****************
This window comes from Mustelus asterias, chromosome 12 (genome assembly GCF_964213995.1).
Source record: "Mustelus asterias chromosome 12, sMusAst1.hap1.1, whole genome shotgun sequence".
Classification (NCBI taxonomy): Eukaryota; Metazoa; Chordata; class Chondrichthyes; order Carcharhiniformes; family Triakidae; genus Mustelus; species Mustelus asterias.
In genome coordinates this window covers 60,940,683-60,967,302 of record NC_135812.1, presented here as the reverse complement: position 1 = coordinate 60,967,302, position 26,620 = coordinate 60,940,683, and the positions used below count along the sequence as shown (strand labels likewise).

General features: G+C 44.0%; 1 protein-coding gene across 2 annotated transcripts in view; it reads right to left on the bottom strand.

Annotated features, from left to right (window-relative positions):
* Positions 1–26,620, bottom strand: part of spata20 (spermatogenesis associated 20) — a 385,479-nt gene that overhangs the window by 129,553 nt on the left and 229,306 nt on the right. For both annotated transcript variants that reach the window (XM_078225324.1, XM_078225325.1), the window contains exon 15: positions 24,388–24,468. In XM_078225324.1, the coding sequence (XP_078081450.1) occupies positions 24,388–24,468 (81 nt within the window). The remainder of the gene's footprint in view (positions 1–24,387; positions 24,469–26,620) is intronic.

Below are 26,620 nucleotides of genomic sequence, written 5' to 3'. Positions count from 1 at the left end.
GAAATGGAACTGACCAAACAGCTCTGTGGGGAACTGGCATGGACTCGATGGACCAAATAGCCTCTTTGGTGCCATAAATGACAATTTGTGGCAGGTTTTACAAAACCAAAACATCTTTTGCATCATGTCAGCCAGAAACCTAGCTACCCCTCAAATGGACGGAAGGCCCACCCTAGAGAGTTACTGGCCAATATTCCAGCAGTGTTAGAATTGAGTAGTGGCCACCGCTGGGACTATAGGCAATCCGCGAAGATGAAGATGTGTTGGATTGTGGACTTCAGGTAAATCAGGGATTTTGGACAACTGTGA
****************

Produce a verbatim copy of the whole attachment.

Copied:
This window comes from Mustelus asterias, chromosome 12 (genome assembly GCF_964213995.1).
Source record: "Mustelus asterias chromosome 12, sMusAst1.hap1.1, whole genome shotgun sequence".
Classification (NCBI taxonomy): Eukaryota; Metazoa; Chordata; class Chondrichthyes; order Carcharhiniformes; family Triakidae; genus Mustelus; species Mustelus asterias.
In genome coordinates this window covers 60,940,683-60,967,302 of record NC_135812.1, presented here as the reverse complement: position 1 = coordinate 60,967,302, position 26,620 = coordinate 60,940,683, and the positions used below count along the sequence as shown (strand labels likewise).

General features: G+C 44.0%; 1 protein-coding gene across 2 annotated transcripts in view; it reads right to left on the bottom strand.

Annotated features, from left to right (window-relative positions):
* Positions 1–26,620, bottom strand: part of spata20 (spermatogenesis associated 20) — a 385,479-nt gene that overhangs the window by 129,553 nt on the left and 229,306 nt on the right. For both annotated transcript variants that reach the window (XM_078225324.1, XM_078225325.1), the window contains exon 15: positions 24,388–24,468. In XM_078225324.1, the coding sequence (XP_078081450.1) occupies positions 24,388–24,468 (81 nt within the window). The remainder of the gene's footprint in view (positions 1–24,387; positions 24,469–26,620) is intronic.

Below are 26,620 nucleotides of genomic sequence, written 5' to 3'. Positions count from 1 at the left end.
GAAATGGAACTGACCAAACAGCTCTGTGGGGAACTGGCATGGACTCGATGGACCAAATAGCCTCTTTGGTGCCATAAATGACAATTTGTGGCAGGTTTTACAAAACCAAAACATCTTTTGCATCATGTCAGCCAGAAACCTAGCTACCCCTCAAATGGACGGAAGGCCCACCCTAGAGAGTTACTGGCCAATATTCCAGCAGTGTTAGAATTGAGTAGTGGCCACCGCTGGGACTATAGGCAATCCGCGAAGATGAAGATGTGTTGGATTGTGGACTTCAGGTAAATCAGGGATTTTGGACAACTGTGA